Kakadu, Pussy Cat Flats and Pine Creek (Northern Territory)

3/09/15  Day four in Kakadu was a rest day, soaking it up at the lagoon pool, reading and snoozing in the air-conditioning; doing a whole heap of not much at all, to make up for the previous two days’ bushwalking.

The following morning, we moved on from Kakadu to Pussy Cat Flats, on the outskirts of the small town of Pine Creek where the Kakadu Highway meets the Stuart Highway. Pussy Cat Flats is the site of a turf club that hasn’t had a horse race in 5 years since the facilities were deemed non-compliant with Territory racing OH&S regulations. Something to do with non-collapsible track rails if jockeys fall on them. Thought the idea was they shouldn’t fall off. Now the little country race track is used for caravans and camping instead. It still has a most excellent bar and restaurant, though.

I’d previously mentioned the heat up here. This item was on the web: “2015 will be the hottest year in the planet’s recorded history, a landmark that comes with the requisite fire and flood. July was the hottest month ever measured on earth.” (The Guardian, 1 September 2015). I knew it! We’re definitely heading south.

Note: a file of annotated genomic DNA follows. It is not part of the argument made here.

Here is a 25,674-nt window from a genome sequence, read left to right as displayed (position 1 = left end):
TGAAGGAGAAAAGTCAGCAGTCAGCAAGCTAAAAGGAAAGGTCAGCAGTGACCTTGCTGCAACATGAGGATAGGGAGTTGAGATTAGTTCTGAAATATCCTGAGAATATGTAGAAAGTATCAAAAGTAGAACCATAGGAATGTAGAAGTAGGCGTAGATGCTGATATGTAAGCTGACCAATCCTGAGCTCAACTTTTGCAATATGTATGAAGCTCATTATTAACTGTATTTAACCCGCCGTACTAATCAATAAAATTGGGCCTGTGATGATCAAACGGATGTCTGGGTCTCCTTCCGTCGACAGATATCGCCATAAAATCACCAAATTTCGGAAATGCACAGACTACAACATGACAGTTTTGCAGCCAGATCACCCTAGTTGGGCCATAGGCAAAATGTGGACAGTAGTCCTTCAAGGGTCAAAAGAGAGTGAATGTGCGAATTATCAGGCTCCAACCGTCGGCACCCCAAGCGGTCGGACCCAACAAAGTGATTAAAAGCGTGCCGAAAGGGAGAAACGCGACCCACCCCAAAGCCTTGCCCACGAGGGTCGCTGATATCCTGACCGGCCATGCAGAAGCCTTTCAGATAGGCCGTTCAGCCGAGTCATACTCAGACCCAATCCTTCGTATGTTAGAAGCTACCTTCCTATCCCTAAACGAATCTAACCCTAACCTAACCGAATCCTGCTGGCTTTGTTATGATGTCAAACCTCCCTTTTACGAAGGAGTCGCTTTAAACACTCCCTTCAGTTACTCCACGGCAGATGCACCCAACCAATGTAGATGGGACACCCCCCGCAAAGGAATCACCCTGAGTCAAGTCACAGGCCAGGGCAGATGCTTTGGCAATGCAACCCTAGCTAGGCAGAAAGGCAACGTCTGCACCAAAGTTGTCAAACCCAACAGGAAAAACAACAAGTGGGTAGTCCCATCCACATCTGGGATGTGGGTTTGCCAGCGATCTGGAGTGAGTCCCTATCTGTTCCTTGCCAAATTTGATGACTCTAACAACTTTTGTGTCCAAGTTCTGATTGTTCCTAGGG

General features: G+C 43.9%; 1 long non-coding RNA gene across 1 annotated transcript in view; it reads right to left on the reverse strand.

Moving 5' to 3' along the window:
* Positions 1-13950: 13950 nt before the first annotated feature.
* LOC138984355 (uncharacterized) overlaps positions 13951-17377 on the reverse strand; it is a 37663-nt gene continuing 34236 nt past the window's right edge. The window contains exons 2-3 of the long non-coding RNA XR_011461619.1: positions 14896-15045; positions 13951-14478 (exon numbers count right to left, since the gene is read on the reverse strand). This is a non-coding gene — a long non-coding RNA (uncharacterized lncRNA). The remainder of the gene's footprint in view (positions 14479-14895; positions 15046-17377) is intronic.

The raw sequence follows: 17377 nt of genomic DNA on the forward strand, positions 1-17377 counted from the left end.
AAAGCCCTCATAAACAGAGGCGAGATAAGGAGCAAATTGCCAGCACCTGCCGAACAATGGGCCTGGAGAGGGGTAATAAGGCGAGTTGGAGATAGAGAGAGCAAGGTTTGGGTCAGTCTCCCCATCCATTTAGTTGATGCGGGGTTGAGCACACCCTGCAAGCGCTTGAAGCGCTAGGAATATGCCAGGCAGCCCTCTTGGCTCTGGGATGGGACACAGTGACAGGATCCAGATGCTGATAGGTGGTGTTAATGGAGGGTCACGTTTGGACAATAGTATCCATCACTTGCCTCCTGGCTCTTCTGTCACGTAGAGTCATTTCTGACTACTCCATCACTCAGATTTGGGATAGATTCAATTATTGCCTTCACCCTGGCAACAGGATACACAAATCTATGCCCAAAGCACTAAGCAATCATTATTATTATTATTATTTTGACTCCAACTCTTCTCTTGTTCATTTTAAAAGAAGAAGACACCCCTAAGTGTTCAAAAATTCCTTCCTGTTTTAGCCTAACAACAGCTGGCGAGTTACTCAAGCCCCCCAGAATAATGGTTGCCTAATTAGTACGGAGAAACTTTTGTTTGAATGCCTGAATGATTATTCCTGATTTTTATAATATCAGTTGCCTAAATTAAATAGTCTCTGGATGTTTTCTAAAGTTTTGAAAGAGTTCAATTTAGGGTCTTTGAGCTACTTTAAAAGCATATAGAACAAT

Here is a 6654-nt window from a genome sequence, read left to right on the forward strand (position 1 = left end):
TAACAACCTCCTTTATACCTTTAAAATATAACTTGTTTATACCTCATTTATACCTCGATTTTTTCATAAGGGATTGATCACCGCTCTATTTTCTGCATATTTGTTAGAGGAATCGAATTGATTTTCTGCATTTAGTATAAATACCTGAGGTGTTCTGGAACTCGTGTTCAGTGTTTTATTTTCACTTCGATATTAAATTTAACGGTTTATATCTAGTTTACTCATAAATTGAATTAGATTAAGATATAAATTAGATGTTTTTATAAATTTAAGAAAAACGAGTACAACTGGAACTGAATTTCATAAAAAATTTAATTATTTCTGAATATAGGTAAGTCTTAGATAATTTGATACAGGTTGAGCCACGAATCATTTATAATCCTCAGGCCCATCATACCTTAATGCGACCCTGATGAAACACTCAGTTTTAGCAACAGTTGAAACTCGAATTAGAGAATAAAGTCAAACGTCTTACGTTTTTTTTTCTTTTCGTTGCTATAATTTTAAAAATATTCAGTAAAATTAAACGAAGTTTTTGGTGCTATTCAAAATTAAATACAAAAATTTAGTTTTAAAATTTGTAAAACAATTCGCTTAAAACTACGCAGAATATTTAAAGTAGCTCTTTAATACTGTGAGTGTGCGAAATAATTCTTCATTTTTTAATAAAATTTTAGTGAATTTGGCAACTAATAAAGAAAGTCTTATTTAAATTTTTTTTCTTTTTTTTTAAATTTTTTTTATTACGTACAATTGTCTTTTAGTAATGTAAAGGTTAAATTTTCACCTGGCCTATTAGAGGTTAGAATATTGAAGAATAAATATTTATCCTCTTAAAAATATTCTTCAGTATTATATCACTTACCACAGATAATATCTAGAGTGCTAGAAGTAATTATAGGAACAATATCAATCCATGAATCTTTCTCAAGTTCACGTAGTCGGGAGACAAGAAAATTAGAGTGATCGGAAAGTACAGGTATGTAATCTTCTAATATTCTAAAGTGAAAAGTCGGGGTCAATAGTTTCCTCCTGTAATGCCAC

Today, we backtracked a little way into Kakadu to Gunlom Falls, about an hour inside the southern entrance to the park. For devotees of the “Crocodile Dundee” movie, the scene where Mick Dundee spears a fish and cooks bush tucker that he reckons “You can live on it but it tastes like s**t” was filmed there. We climbed the precipitous walking track (although “track” is an imaginative stretch for the Pyrenees mountain goat path we climbed) from the big swimming pool at the base of the falls to the top, climbing over boulders in some parts to reach the peak of the escarpment, and then descending a little way to the series of rock pools at the very top of the falls. We considered the climb well worth the effort as we floated in the cool waters with fantastic “infinity pool” views out over southern Kakadu. We weren’t looking forward to the climb back down to the carpark at the base of the falls, though. Di managed very well on both the ascent and descent, thanks to my Sherpa guidance and the hiking pole that I’d thoughtfully given her last Christmas. It proved to be very helpful, and she didn’t think she would have managed the climb without it. I am such a good husband.


It was an eventful day for Di’s Animals in the Wild list. On the drive to the falls, we spotted a big male Water Buffalo in the bush just off the Kakadu Highway, and she leapt to the moment with her camera. Tick off “Water Buffalo”(Ninth Tick). A little further on near Gunlom, a small mob of Brumbies were grazing just a little way from the road, beautiful looking wild horses in excellent condition. Tick off “Brumby” (Tenth Tick) on her list as well.

That afternoon, we looked around Pine Creek, at the Railway Museum, the Miners Park, and the Enterprise Mine pit that is now filled with water.

“Travel becomes a strategy for accumulating photographs.” – Susan Sontag

Categories: Animals In The Wild List (AITW), Travel News, Travel News - Northern Territory | Tags: , , , , , , , , , ,

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